The Residential Fire Safety Advisory Committee, formed by the Honolulu City Council in August after the Marco Polo fire, is exploring ways to retrofit at least some residential high rises in Honolulu with sprinkler systems without breaking the bank for condo owners and associations.
The 15-member panel presented options that would exempt some high rises from a requirement to install sprinklers to the council’s Executive Matters and Legal Affairs Committee on Tuesday.
Council Chair Ron Menor, who also chairs the committee, asked the advisory panel to submit a final report by the end of October. It will then be used to amend Mayor Kirk Caldwell’s proposed Bill 69, which would require sprinklers to be installed in all older residential high rises in Honolulu.
The Marco Polo condominium fire in July, which resulted in four deaths, prompted Caldwell to introduce the bill. Council members are concerned that condo owners and associations can’t afford the installations.
“I understand the need to strike a balance here,” Menor said. “We want to improve and enhance fire safety in our residential high-rise buildings on the one hand. On the other hand we’re very sensitive to the substantial, huge, financial cost burdens on condo owners and associations.”
Residential high rises built before 1975 were not required to have fire sprinklers. That’s left 358 of these properties, containing about 39,400 living units, without sprinklers, according to the Honolulu Fire Department.
In August, the Executive Matters and Legal Affairs Committee deferred Caldwell’s bill to give the panel time to present fire safety recommendations. The committee again deferred the bill Tuesday so the panel can finish its report.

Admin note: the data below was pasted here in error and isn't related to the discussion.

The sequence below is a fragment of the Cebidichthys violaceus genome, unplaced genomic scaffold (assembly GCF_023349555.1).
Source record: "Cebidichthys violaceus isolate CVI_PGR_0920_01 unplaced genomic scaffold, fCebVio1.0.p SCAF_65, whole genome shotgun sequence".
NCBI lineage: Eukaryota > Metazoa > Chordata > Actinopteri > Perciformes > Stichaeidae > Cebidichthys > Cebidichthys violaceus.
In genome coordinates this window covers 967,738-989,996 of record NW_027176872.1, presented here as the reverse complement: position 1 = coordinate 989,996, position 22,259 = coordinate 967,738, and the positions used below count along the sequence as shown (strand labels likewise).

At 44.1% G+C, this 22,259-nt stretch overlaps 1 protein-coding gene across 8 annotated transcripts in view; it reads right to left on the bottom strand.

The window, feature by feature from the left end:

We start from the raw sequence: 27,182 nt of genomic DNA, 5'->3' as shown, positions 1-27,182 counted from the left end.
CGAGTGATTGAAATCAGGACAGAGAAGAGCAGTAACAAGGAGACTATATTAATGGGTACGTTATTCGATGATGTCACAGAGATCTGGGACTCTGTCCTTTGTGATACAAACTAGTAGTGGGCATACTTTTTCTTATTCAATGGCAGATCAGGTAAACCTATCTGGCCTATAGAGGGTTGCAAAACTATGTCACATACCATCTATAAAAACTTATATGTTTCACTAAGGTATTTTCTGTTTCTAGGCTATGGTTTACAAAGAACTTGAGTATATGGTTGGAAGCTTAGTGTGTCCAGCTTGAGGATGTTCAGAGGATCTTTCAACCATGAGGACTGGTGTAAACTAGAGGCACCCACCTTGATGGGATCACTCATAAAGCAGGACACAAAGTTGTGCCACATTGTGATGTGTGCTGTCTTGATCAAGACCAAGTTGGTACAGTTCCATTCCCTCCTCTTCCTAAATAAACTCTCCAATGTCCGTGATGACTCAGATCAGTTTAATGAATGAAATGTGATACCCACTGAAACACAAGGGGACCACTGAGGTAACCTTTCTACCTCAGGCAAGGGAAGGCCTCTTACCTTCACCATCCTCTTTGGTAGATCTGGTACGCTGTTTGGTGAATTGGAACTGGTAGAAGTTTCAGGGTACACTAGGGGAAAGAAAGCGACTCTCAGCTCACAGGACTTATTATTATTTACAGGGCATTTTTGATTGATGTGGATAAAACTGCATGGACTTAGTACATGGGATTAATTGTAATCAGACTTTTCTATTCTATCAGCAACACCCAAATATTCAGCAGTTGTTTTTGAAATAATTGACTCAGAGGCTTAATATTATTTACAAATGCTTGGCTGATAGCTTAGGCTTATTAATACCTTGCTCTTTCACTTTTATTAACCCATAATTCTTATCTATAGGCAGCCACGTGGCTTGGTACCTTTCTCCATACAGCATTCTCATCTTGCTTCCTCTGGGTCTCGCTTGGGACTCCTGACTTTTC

Menor is hoping for a final vote on Caldwell’s bill by Nov. 1 City Council meeting.
Honolulu Fire Chief Manny Neves, who heads the advisory panel, said the panel may recommend that the associations for each high rise hire a licensed architect or engineer to evaluate their building for fire safety.
The evaluator would then score the building based on the international building code and the National Fire Protection Association’s Life Safety Code, Neves said.
“If you have a passing score, then that wouldn’t require a full sprinkling of your entire building,” Neves said. “It would be somewhere between a full sprinkling of your building and doing nothing at all.”
Socrates Bratakos, an assistant fire chief, offered a few examples of buildings that might not need sprinklers.
If all the units in an apartment building have exterior access up to the 19th floor, or the building has interior corridors up to the ninth floor, the building wouldn’t require sprinklers, Bratakos said.
If the advisory committee approves those exemptions, the number of buildings required to to install sprinklers would decrease from about 360 to 150, he said.
Councilwoman Carol Fukunaga said that type of thinking would please condominium owners. She and other council members met with about 200 people who live in high rises to discuss fire safety at a public meeting this month.
“It’s really based on individual circumstances that affect them,” she said. “There’s a big difference between a building that is totally concrete versus one that is wood.”
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